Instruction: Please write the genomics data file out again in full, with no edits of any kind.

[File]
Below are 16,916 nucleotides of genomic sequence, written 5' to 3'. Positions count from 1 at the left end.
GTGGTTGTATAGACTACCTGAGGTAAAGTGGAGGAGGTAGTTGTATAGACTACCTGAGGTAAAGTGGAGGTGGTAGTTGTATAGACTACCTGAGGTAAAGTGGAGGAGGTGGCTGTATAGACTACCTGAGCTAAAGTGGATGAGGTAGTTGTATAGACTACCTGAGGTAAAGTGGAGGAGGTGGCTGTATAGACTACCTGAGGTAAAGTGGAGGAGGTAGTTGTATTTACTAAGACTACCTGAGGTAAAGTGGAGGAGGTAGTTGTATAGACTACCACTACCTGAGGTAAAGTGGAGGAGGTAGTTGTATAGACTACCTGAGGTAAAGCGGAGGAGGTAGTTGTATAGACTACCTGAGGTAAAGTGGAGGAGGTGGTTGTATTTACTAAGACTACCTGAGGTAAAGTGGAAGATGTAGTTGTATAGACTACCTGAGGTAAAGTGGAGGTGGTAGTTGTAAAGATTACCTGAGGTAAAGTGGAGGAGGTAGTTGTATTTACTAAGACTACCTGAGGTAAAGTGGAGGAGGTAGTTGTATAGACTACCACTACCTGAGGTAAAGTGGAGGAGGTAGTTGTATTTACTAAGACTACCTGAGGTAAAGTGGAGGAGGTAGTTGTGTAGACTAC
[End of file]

Below are 16,916 nucleotides of genomic sequence, written 5' to 3'. Positions count from 1 at the left end.
GTGGTTGTATAGACTACCTGAGGTAAAGTGGAGGAGGTAGTTGTATAGACTACCTGAGGTAAAGTGGAGGTGGTAGTTGTATAGACTACCTGAGGTAAAGTGGAGGAGGTGGCTGTATAGACTACCTGAGCTAAAGTGGATGAGGTAGTTGTATAGACTACCTGAGGTAAAGTGGAGGAGGTGGCTGTATAGACTACCTGAGGTAAAGTGGAGGAGGTAGTTGTATTTACTAAGACTACCTGAGGTAAAGTGGAGGAGGTAGTTGTATAGACTACCACTACCTGAGGTAAAGTGGAGGAGGTAGTTGTATAGACTACCTGAGGTAAAGCGGAGGAGGTAGTTGTATAGACTACCTGAGGTAAAGTGGAGGAGGTGGTTGTATTTACTAAGACTACCTGAGGTAAAGTGGAAGATGTAGTTGTATAGACTACCTGAGGTAAAGTGGAGGTGGTAGTTGTAAAGATTACCTGAGGTAAAGTGGAGGAGGTAGTTGTATTTACTAAGACTACCTGAGGTAAAGTGGAGGAGGTAGTTGTATAGACTACCACTACCTGAGGTAAAGTGGAGGAGGTAGTTGTATTTACTAAGACTACCTGAGGTAAAGTGGAGGAGGTAGTTGTGTAGACTAC